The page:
Alzheimer’s disease (AD) stands as an age-dependent chronic neurodegenerative condition marked by the accumulation of aberrant proteins in the brain (amyloid and tau), resulting in memory loss and cognitive decline. Notably, before the manifestation of detectable brain plaques and noticeable behavioral changes, there is an onset of dysfunctional neuronal activity. This aberrant neuronal electrical activity seems to contribute to an accelerated degeneration of brain tissue, ultimately leading to irreversible cognitive deterioration. A potential detrimental cycle unfolds in early AD stages: The disease-induced production of toxic materials (amyloid and tau) triggers heightened neuronal activity in specific brain regions. Subsequently, this aberrant neuronal activity, in turn, amplifies the production of the same toxic materials (amyloid and tau). This project aims to unravel the intricacies of the neural circuit components that are sensitive to increased levels of amyloid and tau, particularly in animal models of Alzheimer’s disease. Our focus is on probing the early stages of AD, a phase preceding significant protein plaque accumulation that inflicts irreparable damage to brain structures. By identifying the vulnerabilities within the neural circuitry, we aim to pave the way for the development of therapeutic approaches capable of safeguarding these circuits from the ongoing pathology of AD. The ultimate goal is to intervene at a critical juncture, mitigating the impact of neurodegeneration and potentially offering novel avenues for effective treatment and prevention strategies for Alzheimer’s disease.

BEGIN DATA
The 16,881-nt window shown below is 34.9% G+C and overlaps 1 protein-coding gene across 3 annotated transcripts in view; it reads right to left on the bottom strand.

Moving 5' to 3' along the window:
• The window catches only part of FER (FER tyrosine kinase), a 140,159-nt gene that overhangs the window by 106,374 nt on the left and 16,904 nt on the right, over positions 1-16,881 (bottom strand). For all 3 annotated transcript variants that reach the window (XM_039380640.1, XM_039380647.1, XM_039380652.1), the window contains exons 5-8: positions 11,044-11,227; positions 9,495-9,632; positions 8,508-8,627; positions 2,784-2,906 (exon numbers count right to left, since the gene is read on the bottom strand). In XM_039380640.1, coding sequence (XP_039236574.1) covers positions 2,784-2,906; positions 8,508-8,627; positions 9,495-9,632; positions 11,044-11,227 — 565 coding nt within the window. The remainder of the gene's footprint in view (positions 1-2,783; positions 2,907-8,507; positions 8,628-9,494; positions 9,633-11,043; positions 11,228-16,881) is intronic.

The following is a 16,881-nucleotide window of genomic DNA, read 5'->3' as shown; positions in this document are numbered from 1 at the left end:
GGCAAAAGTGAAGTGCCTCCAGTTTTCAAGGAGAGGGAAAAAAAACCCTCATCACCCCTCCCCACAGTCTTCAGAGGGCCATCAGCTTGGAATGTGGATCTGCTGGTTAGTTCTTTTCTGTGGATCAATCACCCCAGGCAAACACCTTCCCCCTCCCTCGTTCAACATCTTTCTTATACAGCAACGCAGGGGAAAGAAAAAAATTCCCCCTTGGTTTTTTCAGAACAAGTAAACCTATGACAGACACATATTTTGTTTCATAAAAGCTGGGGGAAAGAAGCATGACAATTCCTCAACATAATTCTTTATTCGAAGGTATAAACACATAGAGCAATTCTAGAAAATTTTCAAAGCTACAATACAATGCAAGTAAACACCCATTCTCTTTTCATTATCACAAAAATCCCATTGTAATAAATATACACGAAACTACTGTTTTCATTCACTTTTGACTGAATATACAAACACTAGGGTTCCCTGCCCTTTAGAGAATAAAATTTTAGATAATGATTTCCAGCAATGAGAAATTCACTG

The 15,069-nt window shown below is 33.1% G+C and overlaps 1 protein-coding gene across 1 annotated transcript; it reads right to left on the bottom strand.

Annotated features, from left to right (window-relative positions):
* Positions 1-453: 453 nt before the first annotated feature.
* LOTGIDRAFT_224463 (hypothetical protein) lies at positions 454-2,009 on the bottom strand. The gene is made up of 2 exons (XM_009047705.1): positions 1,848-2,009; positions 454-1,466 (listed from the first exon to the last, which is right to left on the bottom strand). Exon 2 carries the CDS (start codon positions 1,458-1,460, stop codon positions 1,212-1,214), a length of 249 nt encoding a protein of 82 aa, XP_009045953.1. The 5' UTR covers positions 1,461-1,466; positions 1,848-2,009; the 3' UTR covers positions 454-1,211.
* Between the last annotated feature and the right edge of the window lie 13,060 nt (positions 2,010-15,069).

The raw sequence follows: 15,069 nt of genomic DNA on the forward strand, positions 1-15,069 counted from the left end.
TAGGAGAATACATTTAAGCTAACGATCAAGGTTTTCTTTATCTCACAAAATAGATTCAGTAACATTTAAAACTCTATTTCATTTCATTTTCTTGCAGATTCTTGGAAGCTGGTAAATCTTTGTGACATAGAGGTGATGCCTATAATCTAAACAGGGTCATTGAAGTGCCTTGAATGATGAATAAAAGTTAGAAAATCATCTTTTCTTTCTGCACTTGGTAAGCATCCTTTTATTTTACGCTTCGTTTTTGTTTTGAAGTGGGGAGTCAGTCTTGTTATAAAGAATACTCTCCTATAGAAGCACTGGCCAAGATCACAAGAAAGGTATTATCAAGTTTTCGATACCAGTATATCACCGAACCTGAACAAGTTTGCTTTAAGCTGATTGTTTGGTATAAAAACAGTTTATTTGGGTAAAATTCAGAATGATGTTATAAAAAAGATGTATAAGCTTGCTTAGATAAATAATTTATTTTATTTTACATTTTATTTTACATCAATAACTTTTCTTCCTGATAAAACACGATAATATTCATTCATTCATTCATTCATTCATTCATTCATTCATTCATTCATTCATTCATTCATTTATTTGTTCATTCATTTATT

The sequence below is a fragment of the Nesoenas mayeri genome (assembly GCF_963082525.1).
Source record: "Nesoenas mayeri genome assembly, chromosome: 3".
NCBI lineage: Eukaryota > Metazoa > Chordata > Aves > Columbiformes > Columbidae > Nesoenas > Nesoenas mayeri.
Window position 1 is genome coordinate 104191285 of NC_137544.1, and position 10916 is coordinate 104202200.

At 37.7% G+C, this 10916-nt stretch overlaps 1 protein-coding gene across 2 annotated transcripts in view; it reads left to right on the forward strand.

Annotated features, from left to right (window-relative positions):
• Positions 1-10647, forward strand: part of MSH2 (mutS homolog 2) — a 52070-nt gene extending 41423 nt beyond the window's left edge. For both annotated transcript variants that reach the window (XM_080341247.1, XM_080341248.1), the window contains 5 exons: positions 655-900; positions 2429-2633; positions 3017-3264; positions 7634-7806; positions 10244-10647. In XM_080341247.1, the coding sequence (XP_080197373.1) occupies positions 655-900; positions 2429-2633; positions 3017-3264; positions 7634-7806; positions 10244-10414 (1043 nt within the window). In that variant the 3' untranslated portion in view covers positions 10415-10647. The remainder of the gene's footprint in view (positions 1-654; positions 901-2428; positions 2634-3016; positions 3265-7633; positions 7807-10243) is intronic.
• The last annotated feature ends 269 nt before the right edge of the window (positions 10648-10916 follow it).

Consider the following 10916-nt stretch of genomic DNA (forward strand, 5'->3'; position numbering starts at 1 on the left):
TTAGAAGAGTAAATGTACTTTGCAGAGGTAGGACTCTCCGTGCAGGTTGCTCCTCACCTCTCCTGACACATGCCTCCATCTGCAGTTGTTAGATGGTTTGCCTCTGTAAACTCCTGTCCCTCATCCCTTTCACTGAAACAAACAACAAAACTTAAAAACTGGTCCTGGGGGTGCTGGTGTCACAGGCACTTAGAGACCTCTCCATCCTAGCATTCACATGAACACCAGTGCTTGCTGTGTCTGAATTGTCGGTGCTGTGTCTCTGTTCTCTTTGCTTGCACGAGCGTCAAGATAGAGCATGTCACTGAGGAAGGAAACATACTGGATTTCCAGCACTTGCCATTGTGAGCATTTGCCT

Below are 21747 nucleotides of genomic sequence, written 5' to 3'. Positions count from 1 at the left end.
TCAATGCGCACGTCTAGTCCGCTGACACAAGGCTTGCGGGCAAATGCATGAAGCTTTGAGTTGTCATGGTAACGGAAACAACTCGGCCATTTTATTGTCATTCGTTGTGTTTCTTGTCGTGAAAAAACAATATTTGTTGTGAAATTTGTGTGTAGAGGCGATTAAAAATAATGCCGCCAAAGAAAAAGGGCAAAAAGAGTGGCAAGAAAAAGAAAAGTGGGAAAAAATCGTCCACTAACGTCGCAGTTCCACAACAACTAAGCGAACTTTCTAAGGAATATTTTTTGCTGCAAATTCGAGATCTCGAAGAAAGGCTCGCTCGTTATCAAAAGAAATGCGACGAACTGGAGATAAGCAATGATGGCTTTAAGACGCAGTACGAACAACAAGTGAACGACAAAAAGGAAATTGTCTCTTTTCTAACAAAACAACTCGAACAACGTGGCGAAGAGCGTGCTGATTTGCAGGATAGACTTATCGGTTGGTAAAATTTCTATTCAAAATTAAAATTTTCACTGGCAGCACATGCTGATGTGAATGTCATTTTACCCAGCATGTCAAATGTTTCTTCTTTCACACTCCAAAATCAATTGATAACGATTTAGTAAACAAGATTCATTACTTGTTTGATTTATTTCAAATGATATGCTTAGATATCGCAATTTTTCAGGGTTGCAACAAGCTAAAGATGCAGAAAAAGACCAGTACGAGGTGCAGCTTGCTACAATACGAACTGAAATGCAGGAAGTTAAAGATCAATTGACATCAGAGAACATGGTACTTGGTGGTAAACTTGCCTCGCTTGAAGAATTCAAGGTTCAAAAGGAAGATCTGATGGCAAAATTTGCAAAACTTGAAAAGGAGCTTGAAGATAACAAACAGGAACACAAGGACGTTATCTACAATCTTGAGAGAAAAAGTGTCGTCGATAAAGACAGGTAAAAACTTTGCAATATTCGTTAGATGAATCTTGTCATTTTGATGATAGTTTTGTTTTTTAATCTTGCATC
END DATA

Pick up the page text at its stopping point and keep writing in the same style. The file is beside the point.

Alzheimer’s disease (AD) is an age-dependent chronic neurodegenerative disease, characterized by accumulation of aberrant proteins in the brain (amyloid beta and tau), loss of memory and cognitive capacity. At early stages of disease, prior to the detection of brain plaques and significant behavioral changes, a dysfunctional neuronal activity begins to emerge, and it appears that this neuronal electrical activity promotes faster degeneration of the brain tissue, leading to irreversible cognitive deterioration. A vicious downward cycle thus may exist: initially, the AD-mediated production of toxic materials (amyloid beta and tau) triggers stronger neuronal activity in some parts of the brain circuit, and then this aberrant neuronal activity accelerates the production of the same toxic materials (amyloid beta and tau). This project seeks to determine the components of the neural circuit that are sensitive to increased levels of amyloid beta and tau in animal models of AD. We are especially keen to investigate early stages of AD, before a significant accumulation of protein plaques inflicts irreparable damage to the brain structures. Once we identify the vulnerabilities in the brain circuit, we might then be able to develop therapeutic approaches to protect these neural circuits from the ongoing AD pathology.